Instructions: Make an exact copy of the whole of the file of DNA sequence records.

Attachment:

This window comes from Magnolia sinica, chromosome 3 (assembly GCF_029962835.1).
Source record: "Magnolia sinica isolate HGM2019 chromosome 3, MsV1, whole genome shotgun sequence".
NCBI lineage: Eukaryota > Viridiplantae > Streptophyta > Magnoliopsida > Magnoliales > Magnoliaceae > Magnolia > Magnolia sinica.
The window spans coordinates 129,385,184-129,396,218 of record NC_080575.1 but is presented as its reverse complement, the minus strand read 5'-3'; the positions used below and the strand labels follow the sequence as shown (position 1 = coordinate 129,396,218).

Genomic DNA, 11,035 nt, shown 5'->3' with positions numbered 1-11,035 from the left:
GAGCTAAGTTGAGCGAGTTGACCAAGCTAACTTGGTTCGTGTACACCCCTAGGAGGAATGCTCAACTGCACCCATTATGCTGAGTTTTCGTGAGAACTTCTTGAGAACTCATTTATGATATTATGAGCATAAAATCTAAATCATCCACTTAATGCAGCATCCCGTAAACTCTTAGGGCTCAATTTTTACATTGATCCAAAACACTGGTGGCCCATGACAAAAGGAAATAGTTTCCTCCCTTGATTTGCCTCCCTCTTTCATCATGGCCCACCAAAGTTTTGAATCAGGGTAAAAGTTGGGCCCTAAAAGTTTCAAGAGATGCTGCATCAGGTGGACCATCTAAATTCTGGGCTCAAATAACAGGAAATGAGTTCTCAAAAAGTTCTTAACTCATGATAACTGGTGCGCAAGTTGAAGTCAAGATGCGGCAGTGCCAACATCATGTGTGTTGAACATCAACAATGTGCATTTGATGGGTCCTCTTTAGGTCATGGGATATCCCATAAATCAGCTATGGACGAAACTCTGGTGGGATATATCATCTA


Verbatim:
This window comes from Magnolia sinica, chromosome 3 (assembly GCF_029962835.1).
Source record: "Magnolia sinica isolate HGM2019 chromosome 3, MsV1, whole genome shotgun sequence".
NCBI lineage: Eukaryota > Viridiplantae > Streptophyta > Magnoliopsida > Magnoliales > Magnoliaceae > Magnolia > Magnolia sinica.
The window spans coordinates 129,385,184-129,396,218 of record NC_080575.1 but is presented as its reverse complement, the minus strand read 5'-3'; the positions used below and the strand labels follow the sequence as shown (position 1 = coordinate 129,396,218).

Genomic DNA, 11,035 nt, shown 5'->3' with positions numbered 1-11,035 from the left:
GAGCTAAGTTGAGCGAGTTGACCAAGCTAACTTGGTTCGTGTACACCCCTAGGAGGAATGCTCAACTGCACCCATTATGCTGAGTTTTCGTGAGAACTTCTTGAGAACTCATTTATGATATTATGAGCATAAAATCTAAATCATCCACTTAATGCAGCATCCCGTAAACTCTTAGGGCTCAATTTTTACATTGATCCAAAACACTGGTGGCCCATGACAAAAGGAAATAGTTTCCTCCCTTGATTTGCCTCCCTCTTTCATCATGGCCCACCAAAGTTTTGAATCAGGGTAAAAGTTGGGCCCTAAAAGTTTCAAGAGATGCTGCATCAGGTGGACCATCTAAATTCTGGGCTCAAATAACAGGAAATGAGTTCTCAAAAAGTTCTTAACTCATGATAACTGGTGCGCAAGTTGAAGTCAAGATGCGGCAGTGCCAACATCATGTGTGTTGAACATCAACAATGTGCATTTGATGGGTCCTCTTTAGGTCATGGGATATCCCATAAATCAGCTATGGACGAAACTCTGGTGGGATATATCATCTA